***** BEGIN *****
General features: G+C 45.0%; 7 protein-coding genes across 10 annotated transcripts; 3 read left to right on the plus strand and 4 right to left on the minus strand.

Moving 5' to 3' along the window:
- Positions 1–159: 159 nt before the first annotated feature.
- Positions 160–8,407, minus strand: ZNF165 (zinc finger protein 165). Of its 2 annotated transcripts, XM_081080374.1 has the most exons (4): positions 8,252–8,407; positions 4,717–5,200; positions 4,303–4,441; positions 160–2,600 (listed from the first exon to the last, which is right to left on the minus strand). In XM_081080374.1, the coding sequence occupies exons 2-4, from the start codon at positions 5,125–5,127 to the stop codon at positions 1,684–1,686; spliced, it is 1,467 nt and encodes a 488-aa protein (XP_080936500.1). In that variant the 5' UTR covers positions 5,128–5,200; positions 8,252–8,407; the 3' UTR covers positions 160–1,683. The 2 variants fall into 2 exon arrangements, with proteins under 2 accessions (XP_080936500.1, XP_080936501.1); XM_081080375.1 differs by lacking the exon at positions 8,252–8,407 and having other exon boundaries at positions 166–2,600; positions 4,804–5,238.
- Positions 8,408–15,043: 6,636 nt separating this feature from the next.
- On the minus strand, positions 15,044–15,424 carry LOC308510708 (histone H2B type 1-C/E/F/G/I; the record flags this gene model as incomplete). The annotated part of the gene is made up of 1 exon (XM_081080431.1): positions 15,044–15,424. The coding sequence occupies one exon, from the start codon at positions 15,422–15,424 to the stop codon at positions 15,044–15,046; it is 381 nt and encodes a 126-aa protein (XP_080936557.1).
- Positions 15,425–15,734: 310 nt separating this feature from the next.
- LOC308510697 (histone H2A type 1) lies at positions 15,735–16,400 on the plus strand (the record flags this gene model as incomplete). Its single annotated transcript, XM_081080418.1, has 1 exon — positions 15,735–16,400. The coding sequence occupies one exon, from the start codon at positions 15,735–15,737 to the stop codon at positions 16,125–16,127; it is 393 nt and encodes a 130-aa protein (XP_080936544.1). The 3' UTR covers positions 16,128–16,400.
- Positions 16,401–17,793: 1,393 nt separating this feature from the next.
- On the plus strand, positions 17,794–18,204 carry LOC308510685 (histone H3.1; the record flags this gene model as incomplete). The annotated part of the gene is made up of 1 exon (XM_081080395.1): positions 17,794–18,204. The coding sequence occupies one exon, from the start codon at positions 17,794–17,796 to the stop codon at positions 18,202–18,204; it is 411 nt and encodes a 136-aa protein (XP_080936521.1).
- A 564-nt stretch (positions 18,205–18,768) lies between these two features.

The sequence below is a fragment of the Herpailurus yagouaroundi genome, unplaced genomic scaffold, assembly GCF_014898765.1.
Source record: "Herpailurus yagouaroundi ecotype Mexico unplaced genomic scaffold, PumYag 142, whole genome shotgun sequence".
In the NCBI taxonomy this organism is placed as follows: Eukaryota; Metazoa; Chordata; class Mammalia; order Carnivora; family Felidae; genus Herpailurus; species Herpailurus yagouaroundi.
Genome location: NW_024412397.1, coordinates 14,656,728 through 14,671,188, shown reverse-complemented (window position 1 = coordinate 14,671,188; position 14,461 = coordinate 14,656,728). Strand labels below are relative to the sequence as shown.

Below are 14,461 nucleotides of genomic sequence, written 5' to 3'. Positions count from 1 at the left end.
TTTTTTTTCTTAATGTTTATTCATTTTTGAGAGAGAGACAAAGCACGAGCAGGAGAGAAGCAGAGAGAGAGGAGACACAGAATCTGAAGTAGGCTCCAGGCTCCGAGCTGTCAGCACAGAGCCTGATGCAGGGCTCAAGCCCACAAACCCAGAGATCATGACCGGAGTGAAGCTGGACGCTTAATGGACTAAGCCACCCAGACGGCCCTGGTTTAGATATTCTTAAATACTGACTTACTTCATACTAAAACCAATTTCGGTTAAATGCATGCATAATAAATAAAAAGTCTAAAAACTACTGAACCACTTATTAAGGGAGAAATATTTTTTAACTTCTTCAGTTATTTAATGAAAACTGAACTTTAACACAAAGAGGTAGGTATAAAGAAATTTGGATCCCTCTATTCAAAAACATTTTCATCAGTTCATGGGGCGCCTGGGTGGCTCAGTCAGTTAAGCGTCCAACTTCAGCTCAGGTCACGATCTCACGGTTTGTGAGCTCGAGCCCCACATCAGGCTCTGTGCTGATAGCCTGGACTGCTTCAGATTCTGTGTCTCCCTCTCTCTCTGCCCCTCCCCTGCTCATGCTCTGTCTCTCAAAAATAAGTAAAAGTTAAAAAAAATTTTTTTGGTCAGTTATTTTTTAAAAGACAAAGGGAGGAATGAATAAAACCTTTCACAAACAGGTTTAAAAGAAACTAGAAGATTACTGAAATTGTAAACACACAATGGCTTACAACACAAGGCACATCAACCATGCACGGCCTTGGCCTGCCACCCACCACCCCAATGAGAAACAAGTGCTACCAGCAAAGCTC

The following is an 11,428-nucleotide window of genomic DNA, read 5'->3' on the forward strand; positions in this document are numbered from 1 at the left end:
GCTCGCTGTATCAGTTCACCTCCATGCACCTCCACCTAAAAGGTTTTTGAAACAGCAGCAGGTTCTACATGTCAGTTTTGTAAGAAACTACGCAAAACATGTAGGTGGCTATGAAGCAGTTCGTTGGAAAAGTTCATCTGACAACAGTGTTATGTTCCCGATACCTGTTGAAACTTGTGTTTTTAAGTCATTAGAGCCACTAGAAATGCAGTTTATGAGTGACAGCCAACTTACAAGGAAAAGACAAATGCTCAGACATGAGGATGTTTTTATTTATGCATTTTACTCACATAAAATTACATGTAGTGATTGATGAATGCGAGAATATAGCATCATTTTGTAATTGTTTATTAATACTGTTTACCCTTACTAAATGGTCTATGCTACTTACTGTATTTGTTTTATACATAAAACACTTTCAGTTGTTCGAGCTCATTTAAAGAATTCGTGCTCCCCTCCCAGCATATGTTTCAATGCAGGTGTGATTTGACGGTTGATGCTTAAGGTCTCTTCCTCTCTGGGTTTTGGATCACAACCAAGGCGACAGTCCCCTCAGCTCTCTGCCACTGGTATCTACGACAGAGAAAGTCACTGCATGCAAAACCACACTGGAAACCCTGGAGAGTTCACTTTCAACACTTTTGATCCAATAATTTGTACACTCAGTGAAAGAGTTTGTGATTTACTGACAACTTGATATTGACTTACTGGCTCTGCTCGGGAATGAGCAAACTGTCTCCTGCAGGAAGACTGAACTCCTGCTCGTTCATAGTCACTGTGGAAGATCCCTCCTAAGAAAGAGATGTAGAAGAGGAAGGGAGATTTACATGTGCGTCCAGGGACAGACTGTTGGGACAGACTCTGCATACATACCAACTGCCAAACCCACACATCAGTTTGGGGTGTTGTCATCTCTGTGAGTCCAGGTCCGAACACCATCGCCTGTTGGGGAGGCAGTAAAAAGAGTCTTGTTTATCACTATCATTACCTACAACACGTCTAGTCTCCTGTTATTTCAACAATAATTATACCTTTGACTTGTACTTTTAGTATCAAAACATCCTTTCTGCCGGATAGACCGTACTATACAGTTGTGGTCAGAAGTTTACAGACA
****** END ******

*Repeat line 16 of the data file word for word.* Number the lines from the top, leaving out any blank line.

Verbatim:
Below are 14,461 nucleotides of genomic sequence, written 5' to 3'. Positions count from 1 at the left end.